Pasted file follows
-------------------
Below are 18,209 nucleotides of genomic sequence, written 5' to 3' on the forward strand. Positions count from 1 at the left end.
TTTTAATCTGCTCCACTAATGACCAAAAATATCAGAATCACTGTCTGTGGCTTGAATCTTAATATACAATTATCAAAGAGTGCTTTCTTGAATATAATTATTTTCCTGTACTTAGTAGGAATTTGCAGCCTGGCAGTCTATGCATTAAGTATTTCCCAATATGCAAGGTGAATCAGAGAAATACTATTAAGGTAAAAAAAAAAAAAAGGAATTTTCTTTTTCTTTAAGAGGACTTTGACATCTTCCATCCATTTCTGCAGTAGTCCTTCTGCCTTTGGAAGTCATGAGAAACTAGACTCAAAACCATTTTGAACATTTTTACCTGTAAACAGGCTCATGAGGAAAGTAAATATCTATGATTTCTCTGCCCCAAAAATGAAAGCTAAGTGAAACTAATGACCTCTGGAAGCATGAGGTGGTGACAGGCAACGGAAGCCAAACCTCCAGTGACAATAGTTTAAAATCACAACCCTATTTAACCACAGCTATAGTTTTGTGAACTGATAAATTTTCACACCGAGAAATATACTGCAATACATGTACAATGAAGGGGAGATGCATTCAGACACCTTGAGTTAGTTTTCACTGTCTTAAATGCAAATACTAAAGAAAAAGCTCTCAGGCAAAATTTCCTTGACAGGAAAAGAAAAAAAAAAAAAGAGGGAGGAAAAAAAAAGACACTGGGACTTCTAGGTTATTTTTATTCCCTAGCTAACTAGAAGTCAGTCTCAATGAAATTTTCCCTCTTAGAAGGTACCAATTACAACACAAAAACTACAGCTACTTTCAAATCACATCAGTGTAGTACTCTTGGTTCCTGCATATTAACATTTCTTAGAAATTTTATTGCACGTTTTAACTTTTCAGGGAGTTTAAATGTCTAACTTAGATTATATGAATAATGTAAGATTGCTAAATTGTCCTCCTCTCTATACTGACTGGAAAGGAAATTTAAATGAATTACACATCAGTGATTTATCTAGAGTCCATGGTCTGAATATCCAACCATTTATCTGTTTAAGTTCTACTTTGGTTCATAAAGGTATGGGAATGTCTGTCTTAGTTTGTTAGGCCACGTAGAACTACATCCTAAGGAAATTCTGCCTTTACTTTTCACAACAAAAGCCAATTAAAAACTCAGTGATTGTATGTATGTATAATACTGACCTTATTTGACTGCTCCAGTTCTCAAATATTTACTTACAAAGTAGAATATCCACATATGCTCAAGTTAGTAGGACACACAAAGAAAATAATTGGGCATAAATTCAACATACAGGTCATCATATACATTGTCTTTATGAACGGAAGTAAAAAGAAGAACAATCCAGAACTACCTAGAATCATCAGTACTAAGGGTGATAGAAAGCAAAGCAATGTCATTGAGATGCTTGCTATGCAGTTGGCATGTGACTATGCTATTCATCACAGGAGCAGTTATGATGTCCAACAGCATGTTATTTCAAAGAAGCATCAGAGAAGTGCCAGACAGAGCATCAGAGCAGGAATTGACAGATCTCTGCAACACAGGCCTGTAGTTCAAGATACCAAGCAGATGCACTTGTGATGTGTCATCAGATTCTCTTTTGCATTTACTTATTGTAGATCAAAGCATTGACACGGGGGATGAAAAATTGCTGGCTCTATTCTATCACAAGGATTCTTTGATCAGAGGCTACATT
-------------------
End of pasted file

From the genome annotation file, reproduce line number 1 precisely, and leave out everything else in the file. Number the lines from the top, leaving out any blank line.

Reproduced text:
Below are 18,209 nucleotides of genomic sequence, written 5' to 3' on the forward strand. Positions count from 1 at the left end.